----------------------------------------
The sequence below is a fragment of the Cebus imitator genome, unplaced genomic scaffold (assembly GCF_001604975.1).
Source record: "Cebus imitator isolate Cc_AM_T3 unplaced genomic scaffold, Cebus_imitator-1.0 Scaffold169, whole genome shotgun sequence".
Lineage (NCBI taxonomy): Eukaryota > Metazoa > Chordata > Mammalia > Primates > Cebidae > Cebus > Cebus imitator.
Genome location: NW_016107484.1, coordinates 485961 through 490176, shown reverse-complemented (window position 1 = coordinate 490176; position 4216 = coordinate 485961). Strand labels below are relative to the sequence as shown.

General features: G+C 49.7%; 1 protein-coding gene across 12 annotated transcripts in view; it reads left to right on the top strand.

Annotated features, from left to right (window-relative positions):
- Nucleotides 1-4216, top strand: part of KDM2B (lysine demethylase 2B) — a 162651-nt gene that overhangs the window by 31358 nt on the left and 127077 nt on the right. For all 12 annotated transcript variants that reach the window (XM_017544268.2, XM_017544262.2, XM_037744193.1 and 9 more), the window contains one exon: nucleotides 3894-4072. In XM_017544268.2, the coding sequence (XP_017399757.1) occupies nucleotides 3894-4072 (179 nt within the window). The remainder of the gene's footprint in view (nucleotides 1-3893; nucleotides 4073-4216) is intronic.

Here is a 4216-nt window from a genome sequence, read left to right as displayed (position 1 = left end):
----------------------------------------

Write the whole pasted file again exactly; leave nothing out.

The sequence below is a fragment of the Cebus imitator genome, unplaced genomic scaffold (assembly GCF_001604975.1).
Source record: "Cebus imitator isolate Cc_AM_T3 unplaced genomic scaffold, Cebus_imitator-1.0 Scaffold169, whole genome shotgun sequence".
Lineage (NCBI taxonomy): Eukaryota > Metazoa > Chordata > Mammalia > Primates > Cebidae > Cebus > Cebus imitator.
Genome location: NW_016107484.1, coordinates 485961 through 490176, shown reverse-complemented (window position 1 = coordinate 490176; position 4216 = coordinate 485961). Strand labels below are relative to the sequence as shown.

General features: G+C 49.7%; 1 protein-coding gene across 12 annotated transcripts in view; it reads left to right on the top strand.

Annotated features, from left to right (window-relative positions):
- Nucleotides 1-4216, top strand: part of KDM2B (lysine demethylase 2B) — a 162651-nt gene that overhangs the window by 31358 nt on the left and 127077 nt on the right. For all 12 annotated transcript variants that reach the window (XM_017544268.2, XM_017544262.2, XM_037744193.1 and 9 more), the window contains one exon: nucleotides 3894-4072. In XM_017544268.2, the coding sequence (XP_017399757.1) occupies nucleotides 3894-4072 (179 nt within the window). The remainder of the gene's footprint in view (nucleotides 1-3893; nucleotides 4073-4216) is intronic.

Here is a 4216-nt window from a genome sequence, read left to right as displayed (position 1 = left end):